In this dashboard, a table view presents essential stats and information for all your nodes. Beneath it, graphs showcase the top 25 nodes categorized by CPU, memory/disk, and usage, facilitating the identification of high resource usage or saturation.
Once you spot an issue in a dashboard, you can leverage table links or data links from your graphs to seamlessly transition to the specific host for a more detailed inspection. The Windows fleet view dashboard, in conjunction with the Linux fleet view dashboard, forms a critical part of the tool set designed to streamline VM fleet management connected to Grafana Cloud.
The overview dashboard is yet another example of how we’ve mirrored what we’ve done in our Linux integration. When you click on one of the links in your fleet view dashboard, it takes you to the overview dashboard, which gives you the most useful metrics about a specific node. In addition to existing CPU, memory, disk, and network metrics views, the updated Windows integration adds a new informational row on the top. This gives you a better idea of which instance you are looking at, and what resources are provisioned.
To explore specific resource groups like memory or network metrics in more detail, simply navigate to the corresponding drill-down dashboards.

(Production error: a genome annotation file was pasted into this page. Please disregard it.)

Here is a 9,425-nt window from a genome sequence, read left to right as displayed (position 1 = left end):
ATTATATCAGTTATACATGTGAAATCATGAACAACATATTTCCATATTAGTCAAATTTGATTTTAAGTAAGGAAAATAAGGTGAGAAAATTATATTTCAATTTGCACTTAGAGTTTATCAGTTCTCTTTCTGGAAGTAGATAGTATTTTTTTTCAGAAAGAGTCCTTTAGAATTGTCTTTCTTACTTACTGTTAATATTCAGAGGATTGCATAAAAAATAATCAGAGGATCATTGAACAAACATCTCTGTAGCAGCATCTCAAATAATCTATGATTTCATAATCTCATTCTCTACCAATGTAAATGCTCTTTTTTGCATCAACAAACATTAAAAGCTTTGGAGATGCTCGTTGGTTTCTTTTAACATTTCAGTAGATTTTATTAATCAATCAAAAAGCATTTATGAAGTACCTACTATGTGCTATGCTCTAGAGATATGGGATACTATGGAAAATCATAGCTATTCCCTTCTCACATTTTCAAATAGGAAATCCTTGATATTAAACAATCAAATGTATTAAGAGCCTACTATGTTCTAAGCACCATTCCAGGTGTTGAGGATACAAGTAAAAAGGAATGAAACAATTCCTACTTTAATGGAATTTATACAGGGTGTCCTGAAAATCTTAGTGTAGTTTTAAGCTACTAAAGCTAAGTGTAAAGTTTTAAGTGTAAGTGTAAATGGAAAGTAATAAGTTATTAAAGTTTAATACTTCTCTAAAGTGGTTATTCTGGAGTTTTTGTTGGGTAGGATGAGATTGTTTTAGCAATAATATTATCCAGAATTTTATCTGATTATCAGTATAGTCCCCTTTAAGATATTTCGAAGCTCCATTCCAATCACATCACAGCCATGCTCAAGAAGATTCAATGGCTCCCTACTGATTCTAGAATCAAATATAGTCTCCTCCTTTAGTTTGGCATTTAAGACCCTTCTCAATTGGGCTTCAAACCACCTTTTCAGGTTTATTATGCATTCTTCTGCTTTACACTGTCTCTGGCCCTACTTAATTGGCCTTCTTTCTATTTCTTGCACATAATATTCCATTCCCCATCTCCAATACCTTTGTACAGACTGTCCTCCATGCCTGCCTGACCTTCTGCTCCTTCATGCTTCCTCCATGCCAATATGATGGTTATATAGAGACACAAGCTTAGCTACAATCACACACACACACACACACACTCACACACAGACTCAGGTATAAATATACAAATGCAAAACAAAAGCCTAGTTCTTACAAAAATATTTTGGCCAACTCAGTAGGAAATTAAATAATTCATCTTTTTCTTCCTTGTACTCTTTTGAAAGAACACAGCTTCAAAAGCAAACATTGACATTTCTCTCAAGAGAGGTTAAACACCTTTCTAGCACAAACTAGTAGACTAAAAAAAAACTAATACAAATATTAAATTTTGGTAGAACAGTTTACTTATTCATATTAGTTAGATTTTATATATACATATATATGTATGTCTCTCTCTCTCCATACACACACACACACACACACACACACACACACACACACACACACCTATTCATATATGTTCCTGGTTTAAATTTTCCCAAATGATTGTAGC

Drill down dashboards
Let’s say you suspect a logical disk issue with the node. You can find more disk performance metrics and their trends by jumping to the filesystem and disks dashboard from the overview dashboard by clicking on Other Windows dashboards.
Drill down dashboards are also available for viewing logs, CPU, and system. For example, here is the logs dashboard where you can select different event channels, sources, and severity levels, as well as correlating logs across multiple Windows hosts:
For extensive Windows fleets, the new fleet view, coupled with alerts, plays a crucial role in monitoring and addressing potential issues. This update includes three additional alerts designed to track instances of high resource usage or other issues on the nodes. For instance,
WindowsNTPTimeOffset alert could help you spot system clock synchronization delays and failures.
Grafana annotations to correlate events and metrics
As we pointed out in our Linux integration blog post, events can be an important signal in your observability strategy, and Grafana annotations are superb for visualizing critical events and correlating them with metrics trends.
In this update, we added three events as annotations: System reboot, Critical event in logs, and failed windows service.
Use the new and improved Windows integration today
With this update to the Windows integration, we set out to make it easier than ever to monitor multiple operating systems in Grafana Cloud. With a familiar experience and style across both Linux and Windows, you’ll feel comfortable visualizing different environments and drilling down when issues arise, regardless of which environment it’s happening in.
Give our Windows integration a try, and let us know what you think! If you already have Windows integration installed, don’t forget to update it in our Connections console. You can reach out to us in our Grafana Labs Community Slack in the #Integrations channel.